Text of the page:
zorro, you valid ideas are linmited to calling patriots for smaller, more accountable govt tea baggers. I'm sure you are very familiar with what that term references in your circle of friends with similar lifestyles, but your use of the term is as useless as your suggestions to improve the country (what, no solutions?--only criticism of those providing a counter point to your childish rants?).
b-they can protest all they want. It gives these kids something to do and helps support the industry responsible for the sales of all those tents and sleeping bags. Maybe now is a good time to buy stock in Coleman Co.......but, don't ask adults to take these people seriously. If you've heard any of them being interviewed, they can barely construct a sentence that makes any sense, let alone formulate their stance for a better country. They are only interested in what's in it for them, they are not looking for ways to turn around the recession, but at least they are now starting to realize that obama is part of the problem. Maybe they are on to something.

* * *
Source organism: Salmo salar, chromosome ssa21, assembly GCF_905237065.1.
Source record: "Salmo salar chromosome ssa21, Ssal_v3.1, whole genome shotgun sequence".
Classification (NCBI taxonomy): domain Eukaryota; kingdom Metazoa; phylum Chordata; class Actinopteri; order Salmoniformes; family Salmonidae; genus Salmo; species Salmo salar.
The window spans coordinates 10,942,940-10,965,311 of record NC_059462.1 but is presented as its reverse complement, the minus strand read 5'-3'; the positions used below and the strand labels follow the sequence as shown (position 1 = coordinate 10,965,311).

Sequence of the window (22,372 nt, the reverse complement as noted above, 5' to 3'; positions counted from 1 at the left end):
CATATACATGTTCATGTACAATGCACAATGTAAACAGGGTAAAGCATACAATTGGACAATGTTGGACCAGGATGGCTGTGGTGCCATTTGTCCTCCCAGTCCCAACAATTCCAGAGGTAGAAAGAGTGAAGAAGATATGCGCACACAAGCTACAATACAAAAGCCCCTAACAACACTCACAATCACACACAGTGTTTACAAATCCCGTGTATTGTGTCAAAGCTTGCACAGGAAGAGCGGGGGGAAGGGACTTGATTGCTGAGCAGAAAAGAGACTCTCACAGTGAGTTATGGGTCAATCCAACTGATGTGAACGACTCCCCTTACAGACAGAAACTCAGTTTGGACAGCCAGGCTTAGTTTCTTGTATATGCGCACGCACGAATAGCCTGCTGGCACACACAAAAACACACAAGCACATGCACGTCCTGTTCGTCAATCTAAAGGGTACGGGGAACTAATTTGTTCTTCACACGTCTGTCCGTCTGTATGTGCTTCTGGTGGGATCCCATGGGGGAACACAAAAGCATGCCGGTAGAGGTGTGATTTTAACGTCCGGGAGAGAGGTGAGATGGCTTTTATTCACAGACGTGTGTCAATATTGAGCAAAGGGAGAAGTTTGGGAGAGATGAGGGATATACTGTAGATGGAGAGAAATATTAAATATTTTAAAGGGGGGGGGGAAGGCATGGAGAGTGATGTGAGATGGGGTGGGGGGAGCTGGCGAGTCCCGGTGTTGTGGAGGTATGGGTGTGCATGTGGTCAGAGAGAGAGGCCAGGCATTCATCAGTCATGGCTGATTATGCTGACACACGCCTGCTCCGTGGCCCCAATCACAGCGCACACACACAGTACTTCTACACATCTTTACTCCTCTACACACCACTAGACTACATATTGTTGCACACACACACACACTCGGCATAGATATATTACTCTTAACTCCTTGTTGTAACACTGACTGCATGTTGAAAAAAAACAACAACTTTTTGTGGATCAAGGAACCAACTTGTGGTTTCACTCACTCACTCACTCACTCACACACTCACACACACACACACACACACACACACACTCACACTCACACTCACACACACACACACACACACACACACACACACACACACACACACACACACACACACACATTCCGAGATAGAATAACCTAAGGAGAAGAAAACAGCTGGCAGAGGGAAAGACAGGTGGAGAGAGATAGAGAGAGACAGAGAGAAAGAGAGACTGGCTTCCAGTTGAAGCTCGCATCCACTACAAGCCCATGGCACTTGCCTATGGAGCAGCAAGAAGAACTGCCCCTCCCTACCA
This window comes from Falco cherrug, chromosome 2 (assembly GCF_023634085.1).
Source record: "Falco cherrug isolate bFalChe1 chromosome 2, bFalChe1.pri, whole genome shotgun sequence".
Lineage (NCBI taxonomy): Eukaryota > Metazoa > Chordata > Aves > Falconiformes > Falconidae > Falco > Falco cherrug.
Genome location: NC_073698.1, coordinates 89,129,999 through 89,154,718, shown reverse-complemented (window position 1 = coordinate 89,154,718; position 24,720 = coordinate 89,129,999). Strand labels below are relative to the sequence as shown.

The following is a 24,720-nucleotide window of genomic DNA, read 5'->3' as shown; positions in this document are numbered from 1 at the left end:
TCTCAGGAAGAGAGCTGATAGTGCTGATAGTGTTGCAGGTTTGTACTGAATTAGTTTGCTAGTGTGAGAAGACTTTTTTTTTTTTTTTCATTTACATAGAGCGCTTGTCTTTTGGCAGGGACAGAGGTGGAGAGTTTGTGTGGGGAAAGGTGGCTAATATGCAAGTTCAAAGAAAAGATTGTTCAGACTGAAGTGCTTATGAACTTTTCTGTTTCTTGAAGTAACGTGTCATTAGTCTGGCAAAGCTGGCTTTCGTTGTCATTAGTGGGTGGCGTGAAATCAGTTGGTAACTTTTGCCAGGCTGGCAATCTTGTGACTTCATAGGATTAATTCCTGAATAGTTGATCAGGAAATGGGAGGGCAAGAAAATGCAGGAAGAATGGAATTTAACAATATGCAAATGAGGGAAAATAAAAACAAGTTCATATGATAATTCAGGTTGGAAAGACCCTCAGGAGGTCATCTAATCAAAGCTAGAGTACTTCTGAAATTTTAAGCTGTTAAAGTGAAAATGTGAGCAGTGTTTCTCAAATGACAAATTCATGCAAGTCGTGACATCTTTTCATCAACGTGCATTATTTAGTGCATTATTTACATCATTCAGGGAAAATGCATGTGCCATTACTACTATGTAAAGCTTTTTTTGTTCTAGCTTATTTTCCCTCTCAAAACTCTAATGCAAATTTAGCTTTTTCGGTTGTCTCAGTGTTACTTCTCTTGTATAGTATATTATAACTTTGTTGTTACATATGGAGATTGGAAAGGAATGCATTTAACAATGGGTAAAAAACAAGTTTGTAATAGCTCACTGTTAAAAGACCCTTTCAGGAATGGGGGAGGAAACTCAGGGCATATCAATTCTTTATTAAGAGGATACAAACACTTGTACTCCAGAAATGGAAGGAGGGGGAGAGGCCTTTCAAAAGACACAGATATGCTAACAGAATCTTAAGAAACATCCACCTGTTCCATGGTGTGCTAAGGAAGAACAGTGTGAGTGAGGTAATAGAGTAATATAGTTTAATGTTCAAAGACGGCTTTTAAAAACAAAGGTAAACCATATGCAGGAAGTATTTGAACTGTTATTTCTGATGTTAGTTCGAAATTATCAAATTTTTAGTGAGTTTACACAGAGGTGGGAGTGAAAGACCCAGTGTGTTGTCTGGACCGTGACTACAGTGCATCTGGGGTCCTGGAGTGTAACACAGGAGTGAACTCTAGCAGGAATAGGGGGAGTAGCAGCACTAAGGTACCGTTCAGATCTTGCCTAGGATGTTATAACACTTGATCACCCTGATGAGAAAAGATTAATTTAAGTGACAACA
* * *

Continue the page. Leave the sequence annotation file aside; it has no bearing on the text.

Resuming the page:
Posted by R.L., a resident of the Bordeaux Estates neighborhood, on Oct 12, 2011 at 11:14 am
I noticed that too. All the college kids, the recently graduated students who are unemployed, the foreclosed upon, the bankrupt, the wiped out by medical costs, those innundated by credit card debt and school loan debt, the old pensioners on inadequately fixed incomes, the 70+ year-olds who refuse to get off their lazy butts and find a job for themselves (anyone out there ever hear of Walmart???). Yes, they all can barely construct a sentence. They should all take a hint from the highly articulate Steve from Parkside, who states, "you valid ideas are linmited."
Posted by Bill, a resident of the Amberwood/Wood Meadows neighborhood, on Oct 12, 2011 at 1:03 pm
Our parents thought that our generation was crazy for protesting the Viet Nam war. The same language was used back then, "just a bunch of crazy hippies". You know, the crazy people actually were the ones running the war, like Robert McNamara, who supposedly was a brilliant business executive but was a complete failure when it came to running government.
Just because someone is rich and powerful doesn't make them wise. The only thing Herman Cain left out from his comments towards the common people is "Let Them Eat Cake". And you know how that ended for Marie Antoninette.